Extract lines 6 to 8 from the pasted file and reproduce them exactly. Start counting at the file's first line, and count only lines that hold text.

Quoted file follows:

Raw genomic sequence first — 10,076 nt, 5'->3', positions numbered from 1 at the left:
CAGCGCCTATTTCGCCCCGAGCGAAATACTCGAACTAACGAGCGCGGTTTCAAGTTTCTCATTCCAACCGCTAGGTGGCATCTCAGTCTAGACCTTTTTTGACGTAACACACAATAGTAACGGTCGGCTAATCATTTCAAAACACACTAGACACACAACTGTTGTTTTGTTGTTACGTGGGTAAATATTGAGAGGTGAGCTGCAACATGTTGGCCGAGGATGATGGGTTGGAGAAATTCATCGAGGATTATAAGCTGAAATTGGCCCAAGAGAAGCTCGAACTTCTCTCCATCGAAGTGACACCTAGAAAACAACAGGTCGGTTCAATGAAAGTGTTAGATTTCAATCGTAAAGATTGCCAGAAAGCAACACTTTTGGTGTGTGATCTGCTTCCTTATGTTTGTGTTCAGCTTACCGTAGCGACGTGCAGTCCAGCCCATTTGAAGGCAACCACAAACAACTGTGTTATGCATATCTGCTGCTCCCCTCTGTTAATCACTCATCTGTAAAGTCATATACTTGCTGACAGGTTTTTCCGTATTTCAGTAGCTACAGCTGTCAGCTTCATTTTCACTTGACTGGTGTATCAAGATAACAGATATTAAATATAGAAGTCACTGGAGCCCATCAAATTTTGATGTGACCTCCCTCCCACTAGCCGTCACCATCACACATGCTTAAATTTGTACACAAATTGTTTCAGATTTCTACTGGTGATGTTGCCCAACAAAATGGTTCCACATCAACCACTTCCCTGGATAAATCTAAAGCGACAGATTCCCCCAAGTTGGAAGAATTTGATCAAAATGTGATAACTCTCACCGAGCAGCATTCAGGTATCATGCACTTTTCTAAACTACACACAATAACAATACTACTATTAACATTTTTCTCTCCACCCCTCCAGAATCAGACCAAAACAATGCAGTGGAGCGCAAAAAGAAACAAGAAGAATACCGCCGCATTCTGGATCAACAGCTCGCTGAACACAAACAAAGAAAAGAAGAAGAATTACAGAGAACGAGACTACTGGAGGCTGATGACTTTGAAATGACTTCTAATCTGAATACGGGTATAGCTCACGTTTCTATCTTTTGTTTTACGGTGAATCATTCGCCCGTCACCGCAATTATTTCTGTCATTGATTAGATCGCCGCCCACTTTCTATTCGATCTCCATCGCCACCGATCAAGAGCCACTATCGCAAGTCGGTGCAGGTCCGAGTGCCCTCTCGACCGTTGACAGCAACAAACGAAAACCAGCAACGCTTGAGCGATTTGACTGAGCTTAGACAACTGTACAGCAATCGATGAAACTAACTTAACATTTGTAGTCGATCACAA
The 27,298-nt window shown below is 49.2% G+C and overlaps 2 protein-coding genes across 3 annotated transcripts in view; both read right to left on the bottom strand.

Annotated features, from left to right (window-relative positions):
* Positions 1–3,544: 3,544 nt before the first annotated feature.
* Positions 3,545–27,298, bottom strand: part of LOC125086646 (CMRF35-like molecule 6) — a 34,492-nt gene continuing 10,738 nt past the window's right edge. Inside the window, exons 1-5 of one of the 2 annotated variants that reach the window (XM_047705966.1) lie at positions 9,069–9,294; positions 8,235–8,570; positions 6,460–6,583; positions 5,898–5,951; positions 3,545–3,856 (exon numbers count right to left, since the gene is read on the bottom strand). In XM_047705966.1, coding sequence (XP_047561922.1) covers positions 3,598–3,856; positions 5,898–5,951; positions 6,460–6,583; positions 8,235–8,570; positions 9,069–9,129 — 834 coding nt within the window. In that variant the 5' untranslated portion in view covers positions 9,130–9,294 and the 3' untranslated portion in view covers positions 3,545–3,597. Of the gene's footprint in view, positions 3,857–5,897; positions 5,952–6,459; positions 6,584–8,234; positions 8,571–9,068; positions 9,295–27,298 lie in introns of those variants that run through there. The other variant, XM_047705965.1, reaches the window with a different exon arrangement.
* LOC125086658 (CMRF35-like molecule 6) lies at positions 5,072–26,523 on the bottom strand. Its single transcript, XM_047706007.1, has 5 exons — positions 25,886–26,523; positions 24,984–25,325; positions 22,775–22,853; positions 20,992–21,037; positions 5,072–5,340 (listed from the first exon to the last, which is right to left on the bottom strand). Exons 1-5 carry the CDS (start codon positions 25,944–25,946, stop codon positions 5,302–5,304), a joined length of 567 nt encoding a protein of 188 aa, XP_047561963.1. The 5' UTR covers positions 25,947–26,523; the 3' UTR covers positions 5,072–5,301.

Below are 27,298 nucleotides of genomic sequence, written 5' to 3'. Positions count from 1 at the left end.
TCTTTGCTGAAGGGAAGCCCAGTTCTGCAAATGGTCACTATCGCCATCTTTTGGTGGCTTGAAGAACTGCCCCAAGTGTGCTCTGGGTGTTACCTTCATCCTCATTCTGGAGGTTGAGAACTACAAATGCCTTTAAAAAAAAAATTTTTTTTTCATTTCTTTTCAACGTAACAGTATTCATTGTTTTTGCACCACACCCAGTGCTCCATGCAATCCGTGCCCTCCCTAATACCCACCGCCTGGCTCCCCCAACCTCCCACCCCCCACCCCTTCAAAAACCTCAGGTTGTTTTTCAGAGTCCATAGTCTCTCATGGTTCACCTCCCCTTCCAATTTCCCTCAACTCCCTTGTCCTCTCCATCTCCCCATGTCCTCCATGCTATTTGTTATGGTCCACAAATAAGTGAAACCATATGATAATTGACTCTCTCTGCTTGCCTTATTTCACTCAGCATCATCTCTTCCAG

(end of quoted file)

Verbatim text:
* Positions 3,545–27,298, bottom strand: part of LOC125086646 (CMRF35-like molecule 6) — a 34,492-nt gene continuing 10,738 nt past the window's right edge. Inside the window, exons 1-5 of one of the 2 annotated variants that reach the window (XM_047705966.1) lie at positions 9,069–9,294; positions 8,235–8,570; positions 6,460–6,583; positions 5,898–5,951; positions 3,545–3,856 (exon numbers count right to left, since the gene is read on the bottom strand). In XM_047705966.1, coding sequence (XP_047561922.1) covers positions 3,598–3,856; positions 5,898–5,951; positions 6,460–6,583; positions 8,235–8,570; positions 9,069–9,129 — 834 coding nt within the window. In that variant the 5' untranslated portion in view covers positions 9,130–9,294 and the 3' untranslated portion in view covers positions 3,545–3,597. Of the gene's footprint in view, positions 3,857–5,897; positions 5,952–6,459; positions 6,584–8,234; positions 8,571–9,068; positions 9,295–27,298 lie in introns of those variants that run through there. The other variant, XM_047705965.1, reaches the window with a different exon arrangement.
* LOC125086658 (CMRF35-like molecule 6) lies at positions 5,072–26,523 on the bottom strand. Its single transcript, XM_047706007.1, has 5 exons — positions 25,886–26,523; positions 24,984–25,325; positions 22,775–22,853; positions 20,992–21,037; positions 5,072–5,340 (listed from the first exon to the last, which is right to left on the bottom strand). Exons 1-5 carry the CDS (start codon positions 25,944–25,946, stop codon positions 5,302–5,304), a joined length of 567 nt encoding a protein of 188 aa, XP_047561963.1. The 5' UTR covers positions 25,947–26,523; the 3' UTR covers positions 5,072–5,301.

Below are 27,298 nucleotides of genomic sequence, written 5' to 3'. Positions count from 1 at the left end.